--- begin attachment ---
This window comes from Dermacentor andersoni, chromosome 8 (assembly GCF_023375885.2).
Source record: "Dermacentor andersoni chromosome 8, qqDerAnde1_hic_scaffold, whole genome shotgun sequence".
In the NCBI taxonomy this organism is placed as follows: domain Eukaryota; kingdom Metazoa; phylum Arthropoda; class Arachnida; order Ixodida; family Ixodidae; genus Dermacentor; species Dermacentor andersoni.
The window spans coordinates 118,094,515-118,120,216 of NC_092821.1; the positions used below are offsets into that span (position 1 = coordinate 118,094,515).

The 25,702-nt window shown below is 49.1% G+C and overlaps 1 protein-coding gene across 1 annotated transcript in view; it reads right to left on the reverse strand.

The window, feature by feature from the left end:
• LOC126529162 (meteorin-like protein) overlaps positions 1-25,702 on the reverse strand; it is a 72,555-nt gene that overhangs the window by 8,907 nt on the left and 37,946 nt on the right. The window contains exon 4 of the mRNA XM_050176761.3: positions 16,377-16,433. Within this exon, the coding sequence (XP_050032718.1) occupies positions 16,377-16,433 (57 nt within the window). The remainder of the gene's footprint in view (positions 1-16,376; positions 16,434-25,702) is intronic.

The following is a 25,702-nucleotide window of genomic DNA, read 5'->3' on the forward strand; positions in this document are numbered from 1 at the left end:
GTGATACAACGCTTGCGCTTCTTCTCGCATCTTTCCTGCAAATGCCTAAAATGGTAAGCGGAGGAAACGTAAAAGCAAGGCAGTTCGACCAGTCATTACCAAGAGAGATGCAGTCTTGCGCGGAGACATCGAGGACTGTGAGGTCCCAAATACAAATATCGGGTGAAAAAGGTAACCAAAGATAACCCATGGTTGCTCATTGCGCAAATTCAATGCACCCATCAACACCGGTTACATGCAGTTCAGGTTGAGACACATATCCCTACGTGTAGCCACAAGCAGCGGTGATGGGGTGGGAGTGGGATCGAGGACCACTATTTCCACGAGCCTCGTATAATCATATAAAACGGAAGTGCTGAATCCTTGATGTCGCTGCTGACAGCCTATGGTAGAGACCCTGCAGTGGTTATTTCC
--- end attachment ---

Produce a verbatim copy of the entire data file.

This window comes from Dermacentor andersoni, chromosome 8 (assembly GCF_023375885.2).
Source record: "Dermacentor andersoni chromosome 8, qqDerAnde1_hic_scaffold, whole genome shotgun sequence".
In the NCBI taxonomy this organism is placed as follows: domain Eukaryota; kingdom Metazoa; phylum Arthropoda; class Arachnida; order Ixodida; family Ixodidae; genus Dermacentor; species Dermacentor andersoni.
The window spans coordinates 118,094,515-118,120,216 of NC_092821.1; the positions used below are offsets into that span (position 1 = coordinate 118,094,515).

The 25,702-nt window shown below is 49.1% G+C and overlaps 1 protein-coding gene across 1 annotated transcript in view; it reads right to left on the reverse strand.

The window, feature by feature from the left end:
• LOC126529162 (meteorin-like protein) overlaps positions 1-25,702 on the reverse strand; it is a 72,555-nt gene that overhangs the window by 8,907 nt on the left and 37,946 nt on the right. The window contains exon 4 of the mRNA XM_050176761.3: positions 16,377-16,433. Within this exon, the coding sequence (XP_050032718.1) occupies positions 16,377-16,433 (57 nt within the window). The remainder of the gene's footprint in view (positions 1-16,376; positions 16,434-25,702) is intronic.

The following is a 25,702-nucleotide window of genomic DNA, read 5'->3' on the forward strand; positions in this document are numbered from 1 at the left end:
GTGATACAACGCTTGCGCTTCTTCTCGCATCTTTCCTGCAAATGCCTAAAATGGTAAGCGGAGGAAACGTAAAAGCAAGGCAGTTCGACCAGTCATTACCAAGAGAGATGCAGTCTTGCGCGGAGACATCGAGGACTGTGAGGTCCCAAATACAAATATCGGGTGAAAAAGGTAACCAAAGATAACCCATGGTTGCTCATTGCGCAAATTCAATGCACCCATCAACACCGGTTACATGCAGTTCAGGTTGAGACACATATCCCTACGTGTAGCCACAAGCAGCGGTGATGGGGTGGGAGTGGGATCGAGGACCACTATTTCCACGAGCCTCGTATAATCATATAAAACGGAAGTGCTGAATCCTTGATGTCGCTGCTGACAGCCTATGGTAGAGACCCTGCAGTGGTTATTTCC